Social vs. Professional Networking Sites

There has been significant debate over how much information an employer should be privy to when researching a candidate. Should they do an Internet search and glimpse at your Facebook profile? Is this legal or even ethical? When it comes down to it, potential employers don’t care about what you had for dinner the night before or how a movie made you “LOL.” Social networking sites are still taboo…for now. You might want to check those privacy settings though, just in case.

Employers are interested in references, experience and work history. Professional networking sites, such as LinkedIn, provide all of this. Not only does your profile serve as an extension of your resume, but there is a good chance you and your potential boss have a shared connection (plus, your profile doesn’t have any embarrassing pictures from high school).

More than once, I have connected with someone on LinkedIn only to discover they know someone I used to work with, know professionally or went to school with. This is always a pleasant surprise and provides an additional reason to reach out to this person. The world is indeed a small one and networking sites have an uncanny way of making it even smaller. There is validity in the common phrase, “It’s who you know, not what you know.” If you know the same people or travel in similar circles, this is going to work in your favor, but you still need to have the skill set and know what you’re doing.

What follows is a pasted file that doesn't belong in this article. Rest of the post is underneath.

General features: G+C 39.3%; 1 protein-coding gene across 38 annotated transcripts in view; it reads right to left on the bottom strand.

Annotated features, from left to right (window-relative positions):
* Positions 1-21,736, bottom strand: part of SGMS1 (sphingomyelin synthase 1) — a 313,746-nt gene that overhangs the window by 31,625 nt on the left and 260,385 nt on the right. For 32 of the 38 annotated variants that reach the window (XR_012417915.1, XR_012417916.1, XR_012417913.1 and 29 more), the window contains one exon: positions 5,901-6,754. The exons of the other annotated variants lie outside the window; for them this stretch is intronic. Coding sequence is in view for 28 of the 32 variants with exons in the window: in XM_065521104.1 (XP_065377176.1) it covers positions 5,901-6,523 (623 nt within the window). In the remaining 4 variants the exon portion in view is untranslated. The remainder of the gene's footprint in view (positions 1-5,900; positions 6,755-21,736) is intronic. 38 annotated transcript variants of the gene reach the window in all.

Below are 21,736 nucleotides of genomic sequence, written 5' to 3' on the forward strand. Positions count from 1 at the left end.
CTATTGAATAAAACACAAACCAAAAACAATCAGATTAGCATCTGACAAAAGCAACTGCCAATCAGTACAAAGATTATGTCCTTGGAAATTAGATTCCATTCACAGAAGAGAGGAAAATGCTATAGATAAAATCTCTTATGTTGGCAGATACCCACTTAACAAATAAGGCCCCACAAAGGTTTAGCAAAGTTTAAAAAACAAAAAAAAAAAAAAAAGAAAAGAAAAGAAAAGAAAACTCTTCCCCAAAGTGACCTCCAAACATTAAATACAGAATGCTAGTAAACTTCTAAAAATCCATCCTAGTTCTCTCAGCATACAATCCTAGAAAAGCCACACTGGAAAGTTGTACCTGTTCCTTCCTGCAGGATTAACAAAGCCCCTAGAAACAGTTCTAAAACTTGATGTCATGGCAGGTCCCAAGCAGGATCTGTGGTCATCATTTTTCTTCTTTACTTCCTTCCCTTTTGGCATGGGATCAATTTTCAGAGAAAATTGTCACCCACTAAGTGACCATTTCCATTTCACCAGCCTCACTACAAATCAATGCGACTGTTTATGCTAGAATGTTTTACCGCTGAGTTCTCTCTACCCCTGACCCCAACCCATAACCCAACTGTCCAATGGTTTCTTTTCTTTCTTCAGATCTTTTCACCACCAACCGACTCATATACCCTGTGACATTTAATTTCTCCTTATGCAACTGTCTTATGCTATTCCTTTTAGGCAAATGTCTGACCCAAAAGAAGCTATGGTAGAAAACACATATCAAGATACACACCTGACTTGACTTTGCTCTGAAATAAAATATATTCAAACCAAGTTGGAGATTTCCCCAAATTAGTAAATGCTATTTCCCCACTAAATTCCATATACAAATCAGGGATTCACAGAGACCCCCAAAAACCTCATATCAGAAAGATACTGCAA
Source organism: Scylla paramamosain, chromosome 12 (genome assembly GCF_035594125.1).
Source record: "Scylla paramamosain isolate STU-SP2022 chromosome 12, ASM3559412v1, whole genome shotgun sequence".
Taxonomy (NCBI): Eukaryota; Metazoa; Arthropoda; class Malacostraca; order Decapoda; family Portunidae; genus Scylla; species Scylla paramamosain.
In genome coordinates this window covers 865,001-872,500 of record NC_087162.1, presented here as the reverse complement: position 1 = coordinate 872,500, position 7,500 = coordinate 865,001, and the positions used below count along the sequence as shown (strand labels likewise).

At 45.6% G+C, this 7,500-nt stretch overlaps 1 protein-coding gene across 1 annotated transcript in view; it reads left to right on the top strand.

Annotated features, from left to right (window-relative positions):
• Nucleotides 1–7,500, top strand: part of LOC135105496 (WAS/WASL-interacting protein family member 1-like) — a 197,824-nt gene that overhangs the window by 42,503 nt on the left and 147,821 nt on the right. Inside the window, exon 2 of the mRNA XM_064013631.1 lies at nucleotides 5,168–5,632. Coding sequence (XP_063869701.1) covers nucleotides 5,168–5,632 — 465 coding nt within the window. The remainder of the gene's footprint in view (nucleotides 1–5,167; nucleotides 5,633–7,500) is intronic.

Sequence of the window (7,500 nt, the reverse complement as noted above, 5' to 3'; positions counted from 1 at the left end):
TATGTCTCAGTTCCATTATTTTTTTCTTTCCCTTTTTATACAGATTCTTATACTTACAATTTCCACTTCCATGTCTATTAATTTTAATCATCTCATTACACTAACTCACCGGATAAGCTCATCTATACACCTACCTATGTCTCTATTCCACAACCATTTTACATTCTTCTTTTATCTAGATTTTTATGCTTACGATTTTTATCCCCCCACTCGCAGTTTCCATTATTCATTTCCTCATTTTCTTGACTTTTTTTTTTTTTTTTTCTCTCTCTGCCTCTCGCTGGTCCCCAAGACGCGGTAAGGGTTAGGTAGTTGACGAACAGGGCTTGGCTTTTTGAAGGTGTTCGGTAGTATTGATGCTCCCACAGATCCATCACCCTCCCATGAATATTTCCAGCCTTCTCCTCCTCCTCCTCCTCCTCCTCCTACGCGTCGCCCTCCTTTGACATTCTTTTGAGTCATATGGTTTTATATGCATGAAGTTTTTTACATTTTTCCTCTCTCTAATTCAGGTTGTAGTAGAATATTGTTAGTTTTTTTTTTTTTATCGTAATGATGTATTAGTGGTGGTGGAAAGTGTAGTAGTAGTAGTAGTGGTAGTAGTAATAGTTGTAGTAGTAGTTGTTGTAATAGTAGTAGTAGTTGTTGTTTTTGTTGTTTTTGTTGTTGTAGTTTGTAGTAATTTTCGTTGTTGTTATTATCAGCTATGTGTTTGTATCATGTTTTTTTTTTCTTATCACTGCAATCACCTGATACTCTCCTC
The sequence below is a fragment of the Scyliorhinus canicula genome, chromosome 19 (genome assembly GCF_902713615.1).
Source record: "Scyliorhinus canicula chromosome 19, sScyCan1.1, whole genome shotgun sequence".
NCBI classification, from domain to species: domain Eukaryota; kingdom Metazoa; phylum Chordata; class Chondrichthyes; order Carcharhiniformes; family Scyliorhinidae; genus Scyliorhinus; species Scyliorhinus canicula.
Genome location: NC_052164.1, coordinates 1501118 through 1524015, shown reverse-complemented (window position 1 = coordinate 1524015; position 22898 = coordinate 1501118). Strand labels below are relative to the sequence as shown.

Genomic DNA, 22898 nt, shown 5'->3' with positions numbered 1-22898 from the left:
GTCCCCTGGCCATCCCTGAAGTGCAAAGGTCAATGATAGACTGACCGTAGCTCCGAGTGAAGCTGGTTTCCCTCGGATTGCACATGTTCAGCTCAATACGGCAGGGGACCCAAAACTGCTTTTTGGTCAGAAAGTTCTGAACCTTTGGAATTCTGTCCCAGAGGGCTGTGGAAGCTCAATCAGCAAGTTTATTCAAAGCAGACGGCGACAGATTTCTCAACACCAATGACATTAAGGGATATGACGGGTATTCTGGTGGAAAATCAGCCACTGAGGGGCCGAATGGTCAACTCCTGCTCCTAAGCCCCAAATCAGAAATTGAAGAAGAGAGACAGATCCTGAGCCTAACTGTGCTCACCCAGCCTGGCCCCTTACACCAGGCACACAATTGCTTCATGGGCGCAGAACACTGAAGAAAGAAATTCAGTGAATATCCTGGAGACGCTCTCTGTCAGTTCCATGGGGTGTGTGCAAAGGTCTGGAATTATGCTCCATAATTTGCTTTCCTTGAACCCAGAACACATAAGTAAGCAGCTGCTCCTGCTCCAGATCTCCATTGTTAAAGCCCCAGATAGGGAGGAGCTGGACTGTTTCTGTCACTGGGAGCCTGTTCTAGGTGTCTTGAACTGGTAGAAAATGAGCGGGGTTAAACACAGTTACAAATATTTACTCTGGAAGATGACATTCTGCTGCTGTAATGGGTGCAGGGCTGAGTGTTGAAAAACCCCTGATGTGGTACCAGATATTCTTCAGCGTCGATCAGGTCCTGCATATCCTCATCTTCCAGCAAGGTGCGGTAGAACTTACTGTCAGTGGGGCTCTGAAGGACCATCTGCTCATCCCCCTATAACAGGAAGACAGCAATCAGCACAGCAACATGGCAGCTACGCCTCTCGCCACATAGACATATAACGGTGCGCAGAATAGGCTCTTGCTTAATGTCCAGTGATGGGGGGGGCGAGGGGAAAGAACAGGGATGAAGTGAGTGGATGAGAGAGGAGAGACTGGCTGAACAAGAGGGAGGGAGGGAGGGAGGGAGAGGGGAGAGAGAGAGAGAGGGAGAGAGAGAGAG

If you plan on including your LinkedIn URL on your resume, make sure your profile is current and robust. Check for any content which may be deemed unprofessional and remove it. Ask connections to recommend you so there are additional references on your page beyond what you have already provided. Make sure any professional groups you’re a member of are visible on your page. This reflects you have a vested interest in staying current on specific topics which are relevant to your career. Also, these groups are a great way to network with professionals in your field. Most importantly, make sure your education and work history matches what you have on your resume.

 

E.J. Fechenda is the Audience Data Manager for MedTech Media. Since 2008 she has helped manage Healthcare Finance JobSpot and Healthcare IT JobSpot - now merged with HIMSS JobMine. She is not a Human Resources professional, nor a healthcare expert, but over the years she’s accumulated a lot of feedback and insight from both job seekers and employers alike. Each week E.J. will deliver a blog based on this information. One week will be employer focused and the next week, job seeker focused.